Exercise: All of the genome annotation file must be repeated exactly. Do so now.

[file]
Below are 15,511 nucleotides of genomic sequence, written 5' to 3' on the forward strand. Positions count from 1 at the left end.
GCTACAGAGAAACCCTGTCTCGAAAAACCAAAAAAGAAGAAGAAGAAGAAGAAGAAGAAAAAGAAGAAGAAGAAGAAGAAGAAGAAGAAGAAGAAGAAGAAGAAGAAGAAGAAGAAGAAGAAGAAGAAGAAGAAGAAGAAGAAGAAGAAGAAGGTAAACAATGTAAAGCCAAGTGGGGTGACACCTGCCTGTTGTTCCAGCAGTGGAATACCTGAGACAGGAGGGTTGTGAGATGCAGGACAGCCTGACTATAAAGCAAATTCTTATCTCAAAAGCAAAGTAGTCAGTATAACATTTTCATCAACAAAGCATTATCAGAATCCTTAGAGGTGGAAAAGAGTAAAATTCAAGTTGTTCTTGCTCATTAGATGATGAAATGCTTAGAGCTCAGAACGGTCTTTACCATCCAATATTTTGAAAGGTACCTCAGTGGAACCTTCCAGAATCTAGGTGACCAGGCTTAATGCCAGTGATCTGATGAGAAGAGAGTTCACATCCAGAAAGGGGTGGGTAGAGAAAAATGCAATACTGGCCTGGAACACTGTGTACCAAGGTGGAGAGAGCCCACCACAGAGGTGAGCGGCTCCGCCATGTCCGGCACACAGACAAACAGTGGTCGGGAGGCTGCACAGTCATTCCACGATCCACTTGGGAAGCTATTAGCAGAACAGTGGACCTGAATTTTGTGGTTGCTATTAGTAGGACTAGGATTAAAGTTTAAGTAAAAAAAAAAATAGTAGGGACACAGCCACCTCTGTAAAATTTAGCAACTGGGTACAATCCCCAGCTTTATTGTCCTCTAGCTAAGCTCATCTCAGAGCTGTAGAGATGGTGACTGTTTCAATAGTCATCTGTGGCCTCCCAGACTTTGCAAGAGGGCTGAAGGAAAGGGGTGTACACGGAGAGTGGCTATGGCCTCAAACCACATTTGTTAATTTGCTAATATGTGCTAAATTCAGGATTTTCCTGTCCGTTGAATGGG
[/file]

Below are 15,511 nucleotides of genomic sequence, written 5' to 3' on the forward strand. Positions count from 1 at the left end.
GCTACAGAGAAACCCTGTCTCGAAAAACCAAAAAAGAAGAAGAAGAAGAAGAAGAAGAAAAAGAAGAAGAAGAAGAAGAAGAAGAAGAAGAAGAAGAAGAAGAAGAAGAAGAAGAAGAAGAAGAAGAAGAAGAAGAAGAAGAAGAAGAAGAAGGTAAACAATGTAAAGCCAAGTGGGGTGACACCTGCCTGTTGTTCCAGCAGTGGAATACCTGAGACAGGAGGGTTGTGAGATGCAGGACAGCCTGACTATAAAGCAAATTCTTATCTCAAAAGCAAAGTAGTCAGTATAACATTTTCATCAACAAAGCATTATCAGAATCCTTAGAGGTGGAAAAGAGTAAAATTCAAGTTGTTCTTGCTCATTAGATGATGAAATGCTTAGAGCTCAGAACGGTCTTTACCATCCAATATTTTGAAAGGTACCTCAGTGGAACCTTCCAGAATCTAGGTGACCAGGCTTAATGCCAGTGATCTGATGAGAAGAGAGTTCACATCCAGAAAGGGGTGGGTAGAGAAAAATGCAATACTGGCCTGGAACACTGTGTACCAAGGTGGAGAGAGCCCACCACAGAGGTGAGCGGCTCCGCCATGTCCGGCACACAGACAAACAGTGGTCGGGAGGCTGCACAGTCATTCCACGATCCACTTGGGAAGCTATTAGCAGAACAGTGGACCTGAATTTTGTGGTTGCTATTAGTAGGACTAGGATTAAAGTTTAAGTAAAAAAAAAAATAGTAGGGACACAGCCACCTCTGTAAAATTTAGCAACTGGGTACAATCCCCAGCTTTATTGTCCTCTAGCTAAGCTCATCTCAGAGCTGTAGAGATGGTGACTGTTTCAATAGTCATCTGTGGCCTCCCAGACTTTGCAAGAGGGCTGAAGGAAAGGGGTGTACACGGAGAGTGGCTATGGCCTCAAACCACATTTGTTAATTTGCTAATATGTGCTAAATTCAGGATTTTCCTGTCCGTTGAATGGG